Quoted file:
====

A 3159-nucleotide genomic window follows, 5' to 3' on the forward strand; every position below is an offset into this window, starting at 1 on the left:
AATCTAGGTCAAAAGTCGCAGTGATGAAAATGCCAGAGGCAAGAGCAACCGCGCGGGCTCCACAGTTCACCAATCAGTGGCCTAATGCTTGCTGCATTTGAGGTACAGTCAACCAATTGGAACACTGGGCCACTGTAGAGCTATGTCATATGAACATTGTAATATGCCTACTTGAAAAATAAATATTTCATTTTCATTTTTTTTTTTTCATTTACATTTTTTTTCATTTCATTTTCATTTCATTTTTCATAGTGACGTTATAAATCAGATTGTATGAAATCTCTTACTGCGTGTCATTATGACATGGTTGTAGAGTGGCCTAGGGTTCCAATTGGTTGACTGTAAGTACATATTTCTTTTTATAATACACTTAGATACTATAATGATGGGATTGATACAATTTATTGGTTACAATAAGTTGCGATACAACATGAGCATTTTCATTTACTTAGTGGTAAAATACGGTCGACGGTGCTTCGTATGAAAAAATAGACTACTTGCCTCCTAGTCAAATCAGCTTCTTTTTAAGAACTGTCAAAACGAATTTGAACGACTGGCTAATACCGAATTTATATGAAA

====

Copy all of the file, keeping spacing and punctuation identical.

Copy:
A 3159-nucleotide genomic window follows, 5' to 3' on the forward strand; every position below is an offset into this window, starting at 1 on the left:
AATCTAGGTCAAAAGTCGCAGTGATGAAAATGCCAGAGGCAAGAGCAACCGCGCGGGCTCCACAGTTCACCAATCAGTGGCCTAATGCTTGCTGCATTTGAGGTACAGTCAACCAATTGGAACACTGGGCCACTGTAGAGCTATGTCATATGAACATTGTAATATGCCTACTTGAAAAATAAATATTTCATTTTCATTTTTTTTTTTTCATTTACATTTTTTTTCATTTCATTTTCATTTCATTTTTCATAGTGACGTTATAAATCAGATTGTATGAAATCTCTTACTGCGTGTCATTATGACATGGTTGTAGAGTGGCCTAGGGTTCCAATTGGTTGACTGTAAGTACATATTTCTTTTTATAATACACTTAGATACTATAATGATGGGATTGATACAATTTATTGGTTACAATAAGTTGCGATACAACATGAGCATTTTCATTTACTTAGTGGTAAAATACGGTCGACGGTGCTTCGTATGAAAAAATAGACTACTTGCCTCCTAGTCAAATCAGCTTCTTTTTAAGAACTGTCAAAACGAATTTGAACGACTGGCTAATACCGAATTTATATGAAA